(HealthDay)—In patients with head and neck cancer (HNC), the prevalence of mental health disorders (MHDs) is significantly higher after cancer diagnosis, according to a study published online Feb. 28 in JAMA Otolaryngology-Head & Neck Surgery.
Ji Hyae Lee, from Pennsylvania State University in Hershey, and colleagues conducted a retrospective cohort study to describe the prevalence of MHDs in patients with HNC and the potential associations with survival and recurrence. Data were included for 52,641 patients with a diagnosis of HNC.
The researchers found that men, patients aged 55 to 64 years, and those from the South most commonly had HNC (58.5, 46.6, and 40.3 percent). Oral cavity cancers were the most common type of cancer (40.4 percent), followed by cancers of the oropharynx and larynx (19.2 and 15.5 percent, respectively). Patients with cancers of the trachea versus the oral cavity had a significantly increased odds ratio for MHD prevalence (2.11). In patients with HNC, the prevalence of MHDs increased to 29.9 percent compared with 20.6 percent before the cancer diagnosis. After the diagnosis of HNC, women and patients with a history of tobacco use and alcohol use had significantly higher odds of MHDs (adjusted odds ratios, 1.58, 1.42, and 1.56, respectively).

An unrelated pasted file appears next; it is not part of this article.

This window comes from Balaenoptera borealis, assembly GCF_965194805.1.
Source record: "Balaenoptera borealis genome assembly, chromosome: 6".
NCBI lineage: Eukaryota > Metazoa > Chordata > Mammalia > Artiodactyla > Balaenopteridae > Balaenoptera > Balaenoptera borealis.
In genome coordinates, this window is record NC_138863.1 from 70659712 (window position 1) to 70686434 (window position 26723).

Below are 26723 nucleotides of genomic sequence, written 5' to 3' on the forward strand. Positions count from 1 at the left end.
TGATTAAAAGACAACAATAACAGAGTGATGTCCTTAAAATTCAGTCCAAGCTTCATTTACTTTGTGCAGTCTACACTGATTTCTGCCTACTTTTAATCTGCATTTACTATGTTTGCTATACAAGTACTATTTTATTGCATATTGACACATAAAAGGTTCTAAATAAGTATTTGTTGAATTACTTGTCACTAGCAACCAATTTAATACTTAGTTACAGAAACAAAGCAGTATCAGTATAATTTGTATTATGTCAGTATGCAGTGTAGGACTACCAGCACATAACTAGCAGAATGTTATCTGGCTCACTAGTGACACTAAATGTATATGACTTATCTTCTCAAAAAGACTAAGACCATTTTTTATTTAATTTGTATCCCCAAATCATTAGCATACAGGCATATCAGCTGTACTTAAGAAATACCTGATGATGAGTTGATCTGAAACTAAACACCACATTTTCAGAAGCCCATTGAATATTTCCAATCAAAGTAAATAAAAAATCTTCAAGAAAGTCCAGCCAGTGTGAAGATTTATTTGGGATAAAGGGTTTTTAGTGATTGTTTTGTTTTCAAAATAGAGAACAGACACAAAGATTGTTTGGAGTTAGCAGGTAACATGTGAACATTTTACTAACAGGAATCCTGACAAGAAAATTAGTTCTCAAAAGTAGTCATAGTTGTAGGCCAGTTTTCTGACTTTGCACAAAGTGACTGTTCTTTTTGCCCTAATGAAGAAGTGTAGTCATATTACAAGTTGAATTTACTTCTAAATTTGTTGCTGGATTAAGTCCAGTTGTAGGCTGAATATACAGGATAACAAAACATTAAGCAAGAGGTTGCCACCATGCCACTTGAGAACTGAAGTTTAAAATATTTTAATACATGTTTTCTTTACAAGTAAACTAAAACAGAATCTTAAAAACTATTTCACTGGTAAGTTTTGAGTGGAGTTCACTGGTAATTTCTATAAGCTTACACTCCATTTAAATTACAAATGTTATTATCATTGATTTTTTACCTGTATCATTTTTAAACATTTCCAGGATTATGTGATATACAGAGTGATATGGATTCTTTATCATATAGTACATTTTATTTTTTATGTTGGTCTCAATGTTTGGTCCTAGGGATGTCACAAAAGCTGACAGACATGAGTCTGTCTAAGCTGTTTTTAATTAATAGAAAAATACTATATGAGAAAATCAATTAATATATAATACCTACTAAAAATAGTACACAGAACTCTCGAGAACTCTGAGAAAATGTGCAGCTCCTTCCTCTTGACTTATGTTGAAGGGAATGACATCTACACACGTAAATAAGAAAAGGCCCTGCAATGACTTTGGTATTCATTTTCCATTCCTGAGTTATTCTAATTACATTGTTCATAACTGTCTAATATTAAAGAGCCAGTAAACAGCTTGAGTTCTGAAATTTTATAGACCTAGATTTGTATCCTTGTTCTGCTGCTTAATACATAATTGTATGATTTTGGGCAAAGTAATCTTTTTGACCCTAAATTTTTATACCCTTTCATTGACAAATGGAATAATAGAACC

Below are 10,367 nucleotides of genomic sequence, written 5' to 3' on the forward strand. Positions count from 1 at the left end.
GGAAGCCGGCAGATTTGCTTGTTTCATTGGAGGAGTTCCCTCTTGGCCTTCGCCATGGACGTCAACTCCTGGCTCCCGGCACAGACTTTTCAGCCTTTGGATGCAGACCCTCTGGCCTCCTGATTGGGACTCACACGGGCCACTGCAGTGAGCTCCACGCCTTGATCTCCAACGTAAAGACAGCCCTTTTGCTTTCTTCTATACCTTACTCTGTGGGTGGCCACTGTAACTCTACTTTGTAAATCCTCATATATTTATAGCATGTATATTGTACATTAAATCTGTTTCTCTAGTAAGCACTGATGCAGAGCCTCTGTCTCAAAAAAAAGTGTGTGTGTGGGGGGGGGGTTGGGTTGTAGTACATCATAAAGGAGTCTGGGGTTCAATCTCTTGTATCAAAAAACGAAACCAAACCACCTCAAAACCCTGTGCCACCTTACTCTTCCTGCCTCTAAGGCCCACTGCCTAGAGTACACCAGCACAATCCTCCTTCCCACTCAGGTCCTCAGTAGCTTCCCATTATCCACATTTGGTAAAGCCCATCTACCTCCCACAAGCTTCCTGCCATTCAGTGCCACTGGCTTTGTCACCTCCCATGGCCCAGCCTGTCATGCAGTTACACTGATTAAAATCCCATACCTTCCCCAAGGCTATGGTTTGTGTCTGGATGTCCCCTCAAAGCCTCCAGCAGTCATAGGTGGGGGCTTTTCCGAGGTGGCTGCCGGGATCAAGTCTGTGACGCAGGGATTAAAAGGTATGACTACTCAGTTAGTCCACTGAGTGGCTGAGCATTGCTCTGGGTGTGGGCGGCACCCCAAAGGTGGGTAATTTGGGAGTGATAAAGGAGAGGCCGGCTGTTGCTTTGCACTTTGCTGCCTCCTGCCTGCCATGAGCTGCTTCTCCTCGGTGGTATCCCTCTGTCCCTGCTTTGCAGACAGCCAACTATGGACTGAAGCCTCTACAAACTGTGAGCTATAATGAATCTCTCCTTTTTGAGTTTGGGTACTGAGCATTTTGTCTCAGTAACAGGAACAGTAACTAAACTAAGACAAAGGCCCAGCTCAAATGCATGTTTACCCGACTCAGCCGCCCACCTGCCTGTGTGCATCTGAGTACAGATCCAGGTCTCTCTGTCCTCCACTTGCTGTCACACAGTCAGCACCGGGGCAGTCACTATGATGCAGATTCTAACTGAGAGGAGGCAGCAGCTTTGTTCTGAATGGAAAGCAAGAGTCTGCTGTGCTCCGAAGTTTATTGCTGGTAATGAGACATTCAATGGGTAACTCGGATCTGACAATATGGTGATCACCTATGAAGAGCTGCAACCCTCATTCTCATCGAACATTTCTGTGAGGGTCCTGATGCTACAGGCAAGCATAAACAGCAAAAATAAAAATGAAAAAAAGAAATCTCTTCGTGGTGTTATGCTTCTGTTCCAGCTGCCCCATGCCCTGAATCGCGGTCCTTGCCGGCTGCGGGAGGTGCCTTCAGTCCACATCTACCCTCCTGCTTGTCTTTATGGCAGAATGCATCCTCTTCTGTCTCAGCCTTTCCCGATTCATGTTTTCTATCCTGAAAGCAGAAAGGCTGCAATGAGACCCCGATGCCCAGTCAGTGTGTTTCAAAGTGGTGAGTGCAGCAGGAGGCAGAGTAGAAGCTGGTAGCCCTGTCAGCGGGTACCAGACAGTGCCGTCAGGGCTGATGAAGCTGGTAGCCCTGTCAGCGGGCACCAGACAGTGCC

“Individualized care may help recognize and address the sociodemographic variables affecting mental health of the patients with HNC,” the authors write.